FATCA appeal rejected by Israeli Supreme Court
Israeli High Court allows FATCA reporting to proceed
TAX ALERT |
UPDATE 9/14/2016: In a Sept. 12, 2016, hearing, the Israeli High Court of Justice rejected a challenge to the implementation of the U.S Foreign Account Tax Compliance Act (FATCA), lifting the recently issued interim order preventing information exchanges under FATCA between the Israeli government and the U.S. Treasury.
Enacted in 2010 to target non-compliance by U.S. taxpayers holding foreign accounts, FATCA requires foreign financial institutions to identify and report certain information regarding any U.S. account holders, or subject themselves to a 30 percent gross basis withholding tax on certain U.S.-source income. Taxpayers can comply with the FATCA reporting requirements in one of two ways: (1) enter into agreements directly with the IRS, or (2) follow the requirements of an inter-governmental agreement (IGA) with the United States, as Israel did. The IGA entered into by Israel allows Israel’s financial institutions to submit the required FATCA reporting information directly to the Israel Tax Authority, which would automatically exchange the information with the U.S. Treasury.
The Israeli–U.S. FATCA information exchanges were halted, however, as the result of a petition accepted by the Israeli High Court on Aug. 31, 2016. The decision to accept this petition temporarily suspended the transmission of information between Israel and the United States, pending a hearing on the petition, just one day before information exchanges were set to begin on Sept. 1, 2016.
During the hearing, which took place on Sept. 12, 2016, the High Court rejected the challenge to Israel’s FATCA implementation, which was brought by a group of U.S. persons resident in Israel, ending the temporary block on information sharing between the Israeli government and the U.S. Treasury. The High Court stated that it would push the implementation date of the agreement back to Sept. 30, 2016, the date originally agreed upon by the Israeli Parliament, giving U.S. citizens 30 days to object to their inclusion in the FATCA information exchange program.
The Israeli High Court’s decision to reject this taxpayer challenge likely puts an end to any further legal opposition to Israel’s FATCA implementation, eliminating the need for alternative FATCA compliance plans to be in place by Jan. 1, 2016 (see Intergovernmental agreements must be in force by Jan.1, 2017) to avoid having the IRS treat Israel as a jurisdiction without an IGA in place.
ORIGINAL 9/7/2016: The High Court of Justice of Israel has prohibited the Israeli government from sharing the financial information of Israeli citizens with the United States until Sept. 30, 2016, the date that legislation authorizing information sharing under Foreign Account Tax Compliance Act (FATCA) has come into effect. In addition, the court has scheduled a hearing on Sept. 12, 2016, to rule on the validity of the law itself.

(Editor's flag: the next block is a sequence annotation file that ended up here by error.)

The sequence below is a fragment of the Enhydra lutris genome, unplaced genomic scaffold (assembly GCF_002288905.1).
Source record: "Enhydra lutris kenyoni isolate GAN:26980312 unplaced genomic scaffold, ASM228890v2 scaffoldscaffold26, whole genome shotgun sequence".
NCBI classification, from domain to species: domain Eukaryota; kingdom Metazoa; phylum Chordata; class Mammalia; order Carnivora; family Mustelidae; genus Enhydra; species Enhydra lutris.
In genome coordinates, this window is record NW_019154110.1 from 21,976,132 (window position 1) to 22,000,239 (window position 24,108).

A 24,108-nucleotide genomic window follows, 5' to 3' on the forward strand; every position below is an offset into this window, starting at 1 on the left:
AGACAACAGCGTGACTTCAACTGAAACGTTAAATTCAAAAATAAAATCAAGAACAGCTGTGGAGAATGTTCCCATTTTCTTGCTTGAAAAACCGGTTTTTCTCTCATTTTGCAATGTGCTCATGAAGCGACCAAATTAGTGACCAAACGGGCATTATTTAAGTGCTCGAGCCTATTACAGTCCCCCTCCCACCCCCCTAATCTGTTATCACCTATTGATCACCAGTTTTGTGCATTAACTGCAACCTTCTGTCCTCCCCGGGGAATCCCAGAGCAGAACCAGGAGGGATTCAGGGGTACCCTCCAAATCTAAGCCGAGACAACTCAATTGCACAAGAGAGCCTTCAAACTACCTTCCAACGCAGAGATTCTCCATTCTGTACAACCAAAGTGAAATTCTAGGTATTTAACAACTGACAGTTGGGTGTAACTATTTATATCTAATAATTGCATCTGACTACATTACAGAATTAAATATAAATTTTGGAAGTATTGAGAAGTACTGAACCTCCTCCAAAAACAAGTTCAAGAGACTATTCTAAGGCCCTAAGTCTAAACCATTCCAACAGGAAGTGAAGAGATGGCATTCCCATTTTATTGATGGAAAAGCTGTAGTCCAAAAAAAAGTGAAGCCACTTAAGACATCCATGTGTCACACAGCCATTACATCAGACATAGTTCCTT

Under U.S. FATCA rules, non-U.S. financial institutions must provide account information to the IRS or face a 30 percent gross basis withholding tax on certain U.S.-source income amounts. The IRS has negotiated intergovernmental agreements (IGA) with foreign countries, including Israel, that allow non-U.S. financial institutions to provide account holder information to their home country government, which will then transmit such information to the IRS. Israel has signed an IGA with the United States, and Israel recently approved regulations that would allow the IGA to go into effect. However, the ruling from the Israel High Court of Justice forbids the Israeli government from delivering account information to the IRS. The plaintiffs in this case argue that disclosure rules violate the Israeli constitution because they are overbroad—they require disclosure of information on accounts that would not be reportable under the U.S. FATCA rules. While the outcome of this case is unclear, foreign courts have rarely questioned the validity of an IGA or of internal rules designed to comply with FATCA, so this case is quite unusual. If plaintiffs are successful, Israeli financial institutions may be required to report a reduced quantum of account information, easing their FATCA compliance burdens.
In addition, the IRS has previously indicated that jurisdictions that do not bring their FATCA agreements into force by Jan. 1, 2017, risk being treated as if no IGA is in force at all. See our recent article, Intergovernmental agreements must be in force by Jan. 1, 2017. If the High Court of Justice case prevents the Israeli IGA from coming into effect, , Israeli financial institutions may need to have an alternative FATCA compliance plan in place on Jan. 1, 2017, or feel the sting of a 30 percent withholding tax on their U.S. source income.